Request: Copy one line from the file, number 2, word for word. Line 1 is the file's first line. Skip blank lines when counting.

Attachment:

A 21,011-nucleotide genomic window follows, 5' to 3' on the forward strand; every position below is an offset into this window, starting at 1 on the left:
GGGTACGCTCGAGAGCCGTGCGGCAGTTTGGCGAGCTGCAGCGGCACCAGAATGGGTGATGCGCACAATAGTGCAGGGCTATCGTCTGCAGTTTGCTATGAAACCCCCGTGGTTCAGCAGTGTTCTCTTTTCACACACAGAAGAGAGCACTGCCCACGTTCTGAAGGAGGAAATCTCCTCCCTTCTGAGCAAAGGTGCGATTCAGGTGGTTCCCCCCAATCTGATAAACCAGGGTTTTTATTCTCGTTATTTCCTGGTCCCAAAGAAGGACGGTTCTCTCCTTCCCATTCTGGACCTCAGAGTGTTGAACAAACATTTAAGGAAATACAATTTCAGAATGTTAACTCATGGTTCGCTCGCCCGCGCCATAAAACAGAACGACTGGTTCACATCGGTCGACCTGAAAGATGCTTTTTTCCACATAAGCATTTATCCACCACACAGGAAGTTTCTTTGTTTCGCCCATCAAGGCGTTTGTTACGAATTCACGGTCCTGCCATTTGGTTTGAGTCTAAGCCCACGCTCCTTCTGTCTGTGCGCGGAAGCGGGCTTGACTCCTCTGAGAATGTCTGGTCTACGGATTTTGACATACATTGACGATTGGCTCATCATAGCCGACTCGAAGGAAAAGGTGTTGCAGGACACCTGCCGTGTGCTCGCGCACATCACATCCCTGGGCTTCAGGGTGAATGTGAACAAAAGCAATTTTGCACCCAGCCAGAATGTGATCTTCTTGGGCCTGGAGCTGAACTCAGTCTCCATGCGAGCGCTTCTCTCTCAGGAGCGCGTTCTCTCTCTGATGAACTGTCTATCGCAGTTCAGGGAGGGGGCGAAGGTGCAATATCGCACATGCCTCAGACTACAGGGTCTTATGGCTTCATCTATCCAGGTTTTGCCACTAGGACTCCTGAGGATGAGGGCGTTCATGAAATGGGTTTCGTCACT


GGGTACGCTCGAGAGCCGTGCGGCAGTTTGGCGAGCTGCAGCGGCACCAGAATGGGTGATGCGCACAATAGTGCAGGGCTATCGTCTGCAGTTTGCTATGAAACCCCCGTGGTTCAGCAGTGTTCTCTTTTCACACACAGAAGAGAGCACTGCCCACGTTCTGAAGGAGGAAATCTCCTCCCTTCTGAGCAAAGGTGCGATTCAGGTGGTTCCCCCCAATCTGATAAACCAGGGTTTTTATTCTCGTTATTTCCTGGTCCCAAAGAAGGACGGTTCTCTCCTTCCCATTCTGGACCTCAGAGTGTTGAACAAACATTTAAGGAAATACAATTTCAGAATGTTAACTCATGGTTCGCTCGCCCGCGCCATAAAACAGAACGACTGGTTCACATCGGTCGACCTGAAAGATGCTTTTTTCCACATAAGCATTTATCCACCACACAGGAAGTTTCTTTGTTTCGCCCATCAAGGCGTTTGTTACGAATTCACGGTCCTGCCATTTGGTTTGAGTCTAAGCCCACGCTCCTTCTGTCTGTGCGCGGAAGCGGGCTTGACTCCTCTGAGAATGTCTGGTCTACGGATTTTGACATACATTGACGATTGGCTCATCATAGCCGACTCGAAGGAAAAGGTGTTGCAGGACACCTGCCGTGTGCTCGCGCACATCACATCCCTGGGCTTCAGGGTGAATGTGAACAAAAGCAATTTTGCACCCAGCCAGAATGTGATCTTCTTGGGCCTGGAGCTGAACTCAGTCTCCATGCGAGCGCTTCTCTCTCAGGAGCGCGTTCTCTCTCTGATGAACTGTCTATCGCAGTTCAGGGAGGGGGCGAAGGTGCAATATCGCACATGCCTCAGACTACAGGGTCTTATGGCTTCATCTATCCAGGTTTTGCCACTAGGACTCCTGAGGATGAGGGCGTTCATGAAATGGGTTTCGTCACT